SS: Each comes with a different sensibility. Even siblings come with varied shades of temperament; perceptions can change and be relative within same family with shared values.Our modes of cognition are calibrated differently. That variety brings freshness and vitality. Similar objects are viewed from subjective positions that cannot be homogenized and should never be.This variety ushers in vitality in arts.

GK: Both of you here show sympathy for the downtrodden. But of you satirize the elite class for being less sensitive. I guess both of you use to dream of a better societal structure in Mumbai. So can you kindly tell the messages that you both want to provide to your readers by this volume?

GL: Honestly, I never intend to pack empowering messages in my poems. Poems that I’m creating are just part of me. Here ‘City’ is the central metaphor. I do believe that our cities are not hell and people are not always ignoring their hearts. It’s not just the grim depiction of despair but celebrations of nature and life as well. And it is in a way.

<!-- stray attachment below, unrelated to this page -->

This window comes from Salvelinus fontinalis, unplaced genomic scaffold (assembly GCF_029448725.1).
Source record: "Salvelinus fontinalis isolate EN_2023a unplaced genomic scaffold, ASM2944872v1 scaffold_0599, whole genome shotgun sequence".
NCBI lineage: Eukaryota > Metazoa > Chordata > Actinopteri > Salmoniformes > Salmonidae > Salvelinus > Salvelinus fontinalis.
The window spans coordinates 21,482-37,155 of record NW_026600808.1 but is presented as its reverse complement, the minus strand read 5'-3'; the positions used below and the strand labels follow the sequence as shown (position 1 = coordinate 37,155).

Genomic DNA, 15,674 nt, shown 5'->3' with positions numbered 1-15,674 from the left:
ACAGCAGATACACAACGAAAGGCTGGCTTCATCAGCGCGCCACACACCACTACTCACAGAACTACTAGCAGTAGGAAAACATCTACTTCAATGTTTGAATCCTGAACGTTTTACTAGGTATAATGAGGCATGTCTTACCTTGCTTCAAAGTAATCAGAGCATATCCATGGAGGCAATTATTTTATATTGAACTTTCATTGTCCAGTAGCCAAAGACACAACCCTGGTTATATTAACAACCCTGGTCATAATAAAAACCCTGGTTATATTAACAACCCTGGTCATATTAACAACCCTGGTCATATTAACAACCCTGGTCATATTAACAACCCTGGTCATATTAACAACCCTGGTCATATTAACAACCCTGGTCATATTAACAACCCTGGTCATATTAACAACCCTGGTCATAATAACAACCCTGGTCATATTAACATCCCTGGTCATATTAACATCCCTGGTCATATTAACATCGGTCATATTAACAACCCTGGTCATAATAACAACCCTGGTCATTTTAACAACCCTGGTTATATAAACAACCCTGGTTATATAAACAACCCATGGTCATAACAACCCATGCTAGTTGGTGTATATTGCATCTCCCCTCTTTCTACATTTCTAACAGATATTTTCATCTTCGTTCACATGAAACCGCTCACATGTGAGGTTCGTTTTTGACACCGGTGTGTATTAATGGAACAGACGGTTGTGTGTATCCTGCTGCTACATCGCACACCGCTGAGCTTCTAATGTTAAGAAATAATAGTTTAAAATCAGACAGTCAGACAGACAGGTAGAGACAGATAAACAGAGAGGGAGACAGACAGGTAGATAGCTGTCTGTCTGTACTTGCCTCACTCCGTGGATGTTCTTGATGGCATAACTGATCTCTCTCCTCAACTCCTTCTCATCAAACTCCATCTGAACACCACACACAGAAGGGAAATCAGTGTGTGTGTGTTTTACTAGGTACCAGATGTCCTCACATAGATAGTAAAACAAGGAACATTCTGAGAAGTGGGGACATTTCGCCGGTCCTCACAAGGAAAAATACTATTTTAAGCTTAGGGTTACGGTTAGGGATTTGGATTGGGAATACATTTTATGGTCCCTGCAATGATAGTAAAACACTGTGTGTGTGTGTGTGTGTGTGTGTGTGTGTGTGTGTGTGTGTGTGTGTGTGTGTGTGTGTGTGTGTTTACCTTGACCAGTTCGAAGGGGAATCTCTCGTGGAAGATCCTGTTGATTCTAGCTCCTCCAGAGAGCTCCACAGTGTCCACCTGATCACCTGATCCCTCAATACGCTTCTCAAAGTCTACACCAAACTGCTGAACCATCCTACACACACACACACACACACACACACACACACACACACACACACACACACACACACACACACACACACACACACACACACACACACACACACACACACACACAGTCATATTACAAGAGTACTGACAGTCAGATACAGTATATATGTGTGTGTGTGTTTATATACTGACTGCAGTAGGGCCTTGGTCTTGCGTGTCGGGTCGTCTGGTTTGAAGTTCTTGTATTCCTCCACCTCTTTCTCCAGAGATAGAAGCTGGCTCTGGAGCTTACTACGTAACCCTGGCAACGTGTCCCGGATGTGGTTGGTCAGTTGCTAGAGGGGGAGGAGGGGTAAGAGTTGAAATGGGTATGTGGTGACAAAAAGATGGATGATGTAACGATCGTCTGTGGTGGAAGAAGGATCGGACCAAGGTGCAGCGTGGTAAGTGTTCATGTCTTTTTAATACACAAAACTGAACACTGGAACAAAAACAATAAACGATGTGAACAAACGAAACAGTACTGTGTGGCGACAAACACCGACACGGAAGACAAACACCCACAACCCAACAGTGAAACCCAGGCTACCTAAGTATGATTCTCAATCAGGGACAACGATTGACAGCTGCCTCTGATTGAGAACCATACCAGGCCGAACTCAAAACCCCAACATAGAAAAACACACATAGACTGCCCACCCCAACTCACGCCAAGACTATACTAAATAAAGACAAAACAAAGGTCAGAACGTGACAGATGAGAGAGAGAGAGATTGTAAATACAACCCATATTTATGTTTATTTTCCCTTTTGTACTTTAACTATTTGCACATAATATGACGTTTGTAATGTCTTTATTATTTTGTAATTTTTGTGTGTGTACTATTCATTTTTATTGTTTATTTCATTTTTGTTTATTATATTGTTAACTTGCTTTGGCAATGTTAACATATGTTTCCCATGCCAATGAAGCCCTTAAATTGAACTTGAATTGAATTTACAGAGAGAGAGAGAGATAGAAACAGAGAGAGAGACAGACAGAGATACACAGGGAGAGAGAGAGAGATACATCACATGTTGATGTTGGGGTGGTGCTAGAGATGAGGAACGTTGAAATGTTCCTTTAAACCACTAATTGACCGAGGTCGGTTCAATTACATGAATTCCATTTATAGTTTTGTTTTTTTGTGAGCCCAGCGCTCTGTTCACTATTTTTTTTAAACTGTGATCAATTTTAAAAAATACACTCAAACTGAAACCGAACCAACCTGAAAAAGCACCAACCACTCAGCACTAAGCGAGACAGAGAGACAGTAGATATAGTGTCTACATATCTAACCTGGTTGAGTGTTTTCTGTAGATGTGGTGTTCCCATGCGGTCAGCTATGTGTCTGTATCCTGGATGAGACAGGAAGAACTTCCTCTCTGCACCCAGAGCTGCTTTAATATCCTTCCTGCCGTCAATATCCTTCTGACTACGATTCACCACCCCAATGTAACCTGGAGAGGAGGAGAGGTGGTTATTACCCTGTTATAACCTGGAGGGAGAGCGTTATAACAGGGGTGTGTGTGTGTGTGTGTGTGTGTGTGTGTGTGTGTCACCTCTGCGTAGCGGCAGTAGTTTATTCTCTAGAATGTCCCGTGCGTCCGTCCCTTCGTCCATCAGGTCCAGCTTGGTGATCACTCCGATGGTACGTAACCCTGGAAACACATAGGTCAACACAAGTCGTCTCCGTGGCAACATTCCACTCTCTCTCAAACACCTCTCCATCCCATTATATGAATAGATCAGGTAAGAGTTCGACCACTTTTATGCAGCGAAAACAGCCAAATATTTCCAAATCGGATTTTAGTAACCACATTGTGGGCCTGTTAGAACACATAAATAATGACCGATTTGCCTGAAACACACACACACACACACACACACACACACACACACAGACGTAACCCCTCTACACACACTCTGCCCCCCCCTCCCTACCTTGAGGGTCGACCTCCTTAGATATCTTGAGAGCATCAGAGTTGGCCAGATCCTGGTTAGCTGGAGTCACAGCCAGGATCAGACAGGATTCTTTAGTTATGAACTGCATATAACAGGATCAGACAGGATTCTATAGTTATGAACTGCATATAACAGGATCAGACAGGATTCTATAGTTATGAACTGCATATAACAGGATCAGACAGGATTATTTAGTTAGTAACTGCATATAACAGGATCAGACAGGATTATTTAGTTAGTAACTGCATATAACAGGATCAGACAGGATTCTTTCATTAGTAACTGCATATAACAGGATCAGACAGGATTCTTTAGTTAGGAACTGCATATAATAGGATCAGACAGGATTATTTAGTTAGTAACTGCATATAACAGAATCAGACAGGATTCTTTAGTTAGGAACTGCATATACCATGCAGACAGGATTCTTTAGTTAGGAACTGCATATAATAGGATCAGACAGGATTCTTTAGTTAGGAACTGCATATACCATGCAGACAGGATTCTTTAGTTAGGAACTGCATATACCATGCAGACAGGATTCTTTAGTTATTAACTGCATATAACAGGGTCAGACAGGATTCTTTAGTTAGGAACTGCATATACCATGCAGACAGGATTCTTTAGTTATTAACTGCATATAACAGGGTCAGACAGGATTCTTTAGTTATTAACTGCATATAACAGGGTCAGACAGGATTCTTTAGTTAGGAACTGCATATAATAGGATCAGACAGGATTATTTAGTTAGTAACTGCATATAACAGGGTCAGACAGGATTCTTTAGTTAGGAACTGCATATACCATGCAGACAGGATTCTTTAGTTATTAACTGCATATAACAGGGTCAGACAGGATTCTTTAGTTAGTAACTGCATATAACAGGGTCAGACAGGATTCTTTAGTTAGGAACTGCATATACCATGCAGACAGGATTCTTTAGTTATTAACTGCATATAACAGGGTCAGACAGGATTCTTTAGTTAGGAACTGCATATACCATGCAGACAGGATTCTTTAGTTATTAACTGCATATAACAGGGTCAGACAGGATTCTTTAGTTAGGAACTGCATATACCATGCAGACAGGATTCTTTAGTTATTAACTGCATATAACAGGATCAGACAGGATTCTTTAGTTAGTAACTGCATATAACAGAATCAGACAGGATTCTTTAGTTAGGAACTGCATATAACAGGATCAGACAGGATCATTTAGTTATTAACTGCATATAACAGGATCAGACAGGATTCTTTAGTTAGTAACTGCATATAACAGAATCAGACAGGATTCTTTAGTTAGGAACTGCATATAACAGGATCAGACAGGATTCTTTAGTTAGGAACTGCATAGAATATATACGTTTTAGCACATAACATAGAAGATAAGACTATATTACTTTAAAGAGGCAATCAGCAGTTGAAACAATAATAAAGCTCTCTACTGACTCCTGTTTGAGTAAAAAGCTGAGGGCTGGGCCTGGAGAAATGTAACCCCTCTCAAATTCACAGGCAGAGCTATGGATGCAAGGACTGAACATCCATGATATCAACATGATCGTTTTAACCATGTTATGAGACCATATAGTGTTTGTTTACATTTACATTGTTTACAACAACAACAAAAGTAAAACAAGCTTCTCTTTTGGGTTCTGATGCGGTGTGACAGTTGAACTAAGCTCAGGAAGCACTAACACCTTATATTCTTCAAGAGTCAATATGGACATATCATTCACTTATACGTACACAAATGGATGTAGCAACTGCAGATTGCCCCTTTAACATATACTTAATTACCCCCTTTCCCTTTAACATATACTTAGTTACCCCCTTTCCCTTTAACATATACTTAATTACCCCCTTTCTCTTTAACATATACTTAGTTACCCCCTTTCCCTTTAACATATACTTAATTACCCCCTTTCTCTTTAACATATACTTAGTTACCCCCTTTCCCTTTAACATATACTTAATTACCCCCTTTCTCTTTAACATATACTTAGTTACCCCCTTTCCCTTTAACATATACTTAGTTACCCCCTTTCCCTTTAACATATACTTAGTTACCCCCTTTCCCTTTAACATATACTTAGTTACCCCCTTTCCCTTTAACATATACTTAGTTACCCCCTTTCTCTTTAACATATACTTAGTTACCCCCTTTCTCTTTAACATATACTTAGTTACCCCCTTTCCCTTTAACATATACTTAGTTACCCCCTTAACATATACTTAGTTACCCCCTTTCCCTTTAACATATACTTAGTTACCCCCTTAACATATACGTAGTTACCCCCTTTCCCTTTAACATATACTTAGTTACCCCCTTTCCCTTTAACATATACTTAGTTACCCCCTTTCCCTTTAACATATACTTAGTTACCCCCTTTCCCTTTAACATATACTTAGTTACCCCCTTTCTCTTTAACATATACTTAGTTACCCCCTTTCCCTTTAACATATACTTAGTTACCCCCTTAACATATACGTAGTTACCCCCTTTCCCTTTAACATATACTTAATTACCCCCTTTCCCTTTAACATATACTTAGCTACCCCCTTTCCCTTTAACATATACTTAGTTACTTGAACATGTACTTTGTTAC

SS: For me, no messages via literary texts. It is not propaganda. Art must suggest, not pontificate. It should do consciousness-raising. The reader is autonomous and welcome to form opinions and messages. In some poems, the recording voice might sound bit sermonizing or editorializing---perhaps bits of conscious polemics or dialogic aesthetics---in some parts but mostly, reader will find images being reported and scenes described in these poetic landscapes. You can call them as contrarian pieces that interrogate official versions of progress, development and democracy. They can be read as political as well. The idea is to provide a counter-point. Status quo needs to be questioned.

GK: Thanks for this brief but fruitful discussion on this book. We are waiting for more collaborative works from both of you.

GL&SS:  Thanks GK. It’s a pleasure talking to you. Sure, we might plan something again.